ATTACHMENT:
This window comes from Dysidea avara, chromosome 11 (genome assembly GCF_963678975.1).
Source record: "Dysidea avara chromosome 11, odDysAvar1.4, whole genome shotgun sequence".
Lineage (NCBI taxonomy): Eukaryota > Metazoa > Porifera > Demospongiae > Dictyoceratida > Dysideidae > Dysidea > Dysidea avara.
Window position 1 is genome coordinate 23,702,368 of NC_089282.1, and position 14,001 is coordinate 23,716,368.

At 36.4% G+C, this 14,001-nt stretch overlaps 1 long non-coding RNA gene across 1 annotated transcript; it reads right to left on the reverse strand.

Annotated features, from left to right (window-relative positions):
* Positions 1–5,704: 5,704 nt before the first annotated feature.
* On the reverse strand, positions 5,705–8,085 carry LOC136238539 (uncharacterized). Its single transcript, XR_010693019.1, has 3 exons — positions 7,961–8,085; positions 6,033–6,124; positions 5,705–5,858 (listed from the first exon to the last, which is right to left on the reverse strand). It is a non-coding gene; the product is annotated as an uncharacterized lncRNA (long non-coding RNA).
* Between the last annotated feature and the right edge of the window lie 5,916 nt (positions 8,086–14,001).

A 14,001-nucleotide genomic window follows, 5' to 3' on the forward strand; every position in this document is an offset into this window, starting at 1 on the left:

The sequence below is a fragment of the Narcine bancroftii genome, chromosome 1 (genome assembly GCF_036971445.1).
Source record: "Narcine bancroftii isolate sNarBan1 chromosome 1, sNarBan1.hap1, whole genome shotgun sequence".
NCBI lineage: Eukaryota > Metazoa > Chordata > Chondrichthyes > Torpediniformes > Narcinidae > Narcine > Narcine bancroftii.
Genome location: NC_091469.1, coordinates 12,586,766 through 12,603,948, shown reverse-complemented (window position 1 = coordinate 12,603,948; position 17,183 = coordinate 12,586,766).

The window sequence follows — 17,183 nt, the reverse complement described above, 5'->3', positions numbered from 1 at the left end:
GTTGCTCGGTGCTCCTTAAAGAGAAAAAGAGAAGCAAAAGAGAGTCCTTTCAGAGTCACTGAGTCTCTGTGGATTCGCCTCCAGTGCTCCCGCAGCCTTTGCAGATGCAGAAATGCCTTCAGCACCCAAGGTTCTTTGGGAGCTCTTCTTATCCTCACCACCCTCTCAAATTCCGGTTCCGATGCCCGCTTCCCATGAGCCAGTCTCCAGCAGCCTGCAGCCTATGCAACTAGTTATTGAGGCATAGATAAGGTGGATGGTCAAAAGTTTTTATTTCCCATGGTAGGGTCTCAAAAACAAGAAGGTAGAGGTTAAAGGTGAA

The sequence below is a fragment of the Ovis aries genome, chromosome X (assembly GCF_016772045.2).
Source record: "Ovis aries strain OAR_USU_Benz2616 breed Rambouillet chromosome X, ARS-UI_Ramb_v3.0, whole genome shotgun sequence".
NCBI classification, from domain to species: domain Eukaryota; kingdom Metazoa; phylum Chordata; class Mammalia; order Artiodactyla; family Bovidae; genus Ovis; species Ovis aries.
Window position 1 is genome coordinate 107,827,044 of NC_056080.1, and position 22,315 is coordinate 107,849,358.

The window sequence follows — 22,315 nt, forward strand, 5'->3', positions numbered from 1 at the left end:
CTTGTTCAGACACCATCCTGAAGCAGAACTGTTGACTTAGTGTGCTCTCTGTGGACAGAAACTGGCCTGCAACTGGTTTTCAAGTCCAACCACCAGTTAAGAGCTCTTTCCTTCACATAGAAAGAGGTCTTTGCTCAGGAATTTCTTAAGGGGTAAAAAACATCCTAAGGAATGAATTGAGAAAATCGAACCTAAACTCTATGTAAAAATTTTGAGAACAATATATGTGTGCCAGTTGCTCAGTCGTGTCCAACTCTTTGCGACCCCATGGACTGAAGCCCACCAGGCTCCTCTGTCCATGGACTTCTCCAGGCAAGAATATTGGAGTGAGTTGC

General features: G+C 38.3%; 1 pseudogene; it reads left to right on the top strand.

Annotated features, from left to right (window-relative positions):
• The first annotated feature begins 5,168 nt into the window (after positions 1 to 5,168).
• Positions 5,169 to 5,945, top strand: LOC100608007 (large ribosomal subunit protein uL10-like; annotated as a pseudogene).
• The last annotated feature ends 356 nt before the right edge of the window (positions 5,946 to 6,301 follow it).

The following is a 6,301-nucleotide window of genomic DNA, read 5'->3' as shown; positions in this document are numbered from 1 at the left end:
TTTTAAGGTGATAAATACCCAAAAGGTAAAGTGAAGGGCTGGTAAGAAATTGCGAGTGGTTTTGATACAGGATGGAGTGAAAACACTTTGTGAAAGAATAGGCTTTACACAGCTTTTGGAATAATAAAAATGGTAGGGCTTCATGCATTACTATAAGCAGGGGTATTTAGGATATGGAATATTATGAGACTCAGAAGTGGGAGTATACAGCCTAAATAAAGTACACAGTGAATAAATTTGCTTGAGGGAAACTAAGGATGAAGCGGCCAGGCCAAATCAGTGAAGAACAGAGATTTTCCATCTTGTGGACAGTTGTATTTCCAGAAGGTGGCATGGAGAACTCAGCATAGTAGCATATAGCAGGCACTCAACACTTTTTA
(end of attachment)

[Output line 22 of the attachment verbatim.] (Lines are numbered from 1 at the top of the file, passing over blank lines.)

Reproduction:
CTTGTTCAGACACCATCCTGAAGCAGAACTGTTGACTTAGTGTGCTCTCTGTGGACAGAAACTGGCCTGCAACTGGTTTTCAAGTCCAACCACCAGTTAAGAGCTCTTTCCTTCACATAGAAAGAGGTCTTTGCTCAGGAATTTCTTAAGGGGTAAAAAACATCCTAAGGAATGAATTGAGAAAATCGAACCTAAACTCTATGTAAAAATTTTGAGAACAATATATGTGTGCCAGTTGCTCAGTCGTGTCCAACTCTTTGCGACCCCATGGACTGAAGCCCACCAGGCTCCTCTGTCCATGGACTTCTCCAGGCAAGAATATTGGAGTGAGTTGC